Tonight I popped into Mom’s memory care unit much later than I usually do. She struggles at night, and often complains about staff not helping her. I walked into her room and found her trying to undress herself, crying.
I helped her get ready for bed and the whole time she pleaded for me to let her die- to let her stop all her meds and “get this over with”.
She’s been pretty consistent with that plea every day when she gets to a point where she’s feeling miserable, which is when her meds wear off.
During the 40 minute drive home in the dark, I agonized once again, wondering if I’m doing any of the right things. Her residence is much better than average; the caregivers are upbeat and generally helpful, though definitely not perfect. I highly doubt that any residential setting will give her the kind of soulful and steady hand-holding she’s wanting and needing right now. The only place I can do that is at home, by hiring caregivers to help out, and she would have many concerns and insecurities with that situation, as she did when we tried it and failed before.
The truth is, Mom won’t be happy anywhere, probably ever again, because no place is her home. With that understanding, I do the best I can, with the knowledge I have, but sometimes it doesn’t seem like any kind of life to keep living, especially on the days I can’t take her out to do something she loves.
Tonight as I drove home, I was thinking about her begging me for the right to die. The right to let nature take its course. Her life has been mostly miserable for the last three years, with little to look forward to. Some of the time I think that maybe new meds, more activities, and a better residential setting could maybe cure her heartbreak, or at least distract her into having a better time until she does eventually die. And some of the time I wonder if the doctors and I are the fools- not letting her let go.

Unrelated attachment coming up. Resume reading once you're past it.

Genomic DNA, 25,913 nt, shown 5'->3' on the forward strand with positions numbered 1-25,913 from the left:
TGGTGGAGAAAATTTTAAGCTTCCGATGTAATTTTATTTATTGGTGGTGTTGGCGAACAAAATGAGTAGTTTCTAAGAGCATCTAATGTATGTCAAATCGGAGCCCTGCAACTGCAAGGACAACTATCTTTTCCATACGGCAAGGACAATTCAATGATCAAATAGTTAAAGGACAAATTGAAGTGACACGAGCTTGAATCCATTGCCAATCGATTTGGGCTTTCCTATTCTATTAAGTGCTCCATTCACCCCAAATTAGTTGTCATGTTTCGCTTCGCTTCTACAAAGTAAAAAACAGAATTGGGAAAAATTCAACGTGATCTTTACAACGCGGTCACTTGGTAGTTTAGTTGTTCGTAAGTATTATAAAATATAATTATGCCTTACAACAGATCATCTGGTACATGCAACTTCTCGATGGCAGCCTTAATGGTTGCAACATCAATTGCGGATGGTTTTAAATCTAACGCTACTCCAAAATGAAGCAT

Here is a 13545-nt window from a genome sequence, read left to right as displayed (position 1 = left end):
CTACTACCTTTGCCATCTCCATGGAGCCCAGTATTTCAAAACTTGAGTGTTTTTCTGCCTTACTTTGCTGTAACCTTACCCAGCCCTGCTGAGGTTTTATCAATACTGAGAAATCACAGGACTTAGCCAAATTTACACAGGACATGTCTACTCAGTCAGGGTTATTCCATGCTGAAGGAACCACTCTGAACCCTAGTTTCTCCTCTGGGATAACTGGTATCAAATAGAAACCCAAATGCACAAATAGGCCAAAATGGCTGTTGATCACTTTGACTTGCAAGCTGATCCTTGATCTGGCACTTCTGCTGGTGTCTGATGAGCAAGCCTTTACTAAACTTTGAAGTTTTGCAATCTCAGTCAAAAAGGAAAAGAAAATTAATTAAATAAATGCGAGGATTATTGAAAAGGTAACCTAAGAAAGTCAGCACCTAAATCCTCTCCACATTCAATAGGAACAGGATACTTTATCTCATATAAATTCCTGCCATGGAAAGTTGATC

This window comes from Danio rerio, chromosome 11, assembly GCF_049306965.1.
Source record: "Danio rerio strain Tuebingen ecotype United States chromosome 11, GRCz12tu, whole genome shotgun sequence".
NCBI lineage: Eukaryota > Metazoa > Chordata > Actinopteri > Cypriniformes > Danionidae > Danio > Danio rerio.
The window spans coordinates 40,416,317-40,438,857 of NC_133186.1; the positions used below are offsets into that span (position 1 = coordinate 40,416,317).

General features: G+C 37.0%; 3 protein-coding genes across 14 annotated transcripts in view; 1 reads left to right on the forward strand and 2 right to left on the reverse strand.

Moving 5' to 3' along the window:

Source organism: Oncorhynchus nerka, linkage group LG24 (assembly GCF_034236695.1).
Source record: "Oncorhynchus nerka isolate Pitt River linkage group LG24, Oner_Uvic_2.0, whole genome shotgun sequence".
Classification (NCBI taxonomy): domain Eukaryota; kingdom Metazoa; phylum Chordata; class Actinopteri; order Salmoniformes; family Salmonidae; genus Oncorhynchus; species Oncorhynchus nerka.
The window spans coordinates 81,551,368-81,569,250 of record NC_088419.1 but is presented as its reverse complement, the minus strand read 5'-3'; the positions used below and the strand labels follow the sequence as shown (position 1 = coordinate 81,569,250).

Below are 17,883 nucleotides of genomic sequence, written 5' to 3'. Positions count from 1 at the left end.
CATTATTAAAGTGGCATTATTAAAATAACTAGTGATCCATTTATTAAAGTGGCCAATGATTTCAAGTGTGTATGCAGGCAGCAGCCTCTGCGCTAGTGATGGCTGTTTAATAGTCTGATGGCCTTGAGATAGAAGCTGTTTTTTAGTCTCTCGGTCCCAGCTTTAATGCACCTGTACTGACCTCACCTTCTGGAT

It’s hard to let go and let her make such a decision when you know dementia is involved, there are medication issues, and you’re the sole family caregiver who would even venture to get involved in that area, so all the confusing and heartwrenching ethical pressure’s full force on you.
But I know my mom, and she discussed these issues when we were kids. She never wanted to be a burden, never wanted any lifesaving measures, and she wanted to go when it was her time. So how do I let Mom go when the doctors can always do more? No matter if that more means disturbing side effects and losing her sense of selfhood.
These are the impossible questions, and I know I’m not alone here.
I just discovered this issue I’m struggling with that Mom has requested is termed “involuntary euthanasia.” It differs significantly from voluntary euthanasia, which is incredibly controversial. If you’re religious, involuntary euthanasia is a fancy way of saying to “let go and let God decide“. If you’re agnostic (like Mom) or an atheist, it simply means doing it the old fashioned way and using nothing modern or fancy to delay death. It’s something I wish we talked about more in our culture, in the doctor’s office, and when we write our wills.
Fortunuately, Mom was very clear about her DNR order in writing on her will, and also specified no tube feeding, etc., but such documents don’t address how we can act when our loved one feels ready to die intentionally, by refusing meds or further treatment, in a state that could be considered “out of one’s right mind.”
For now, all I know to do is to keep gathering information from support groups, doctors, therapists, and Mom herself, and keep advocationg as helpfully as I can, plodding on with my broken heart, right along with her.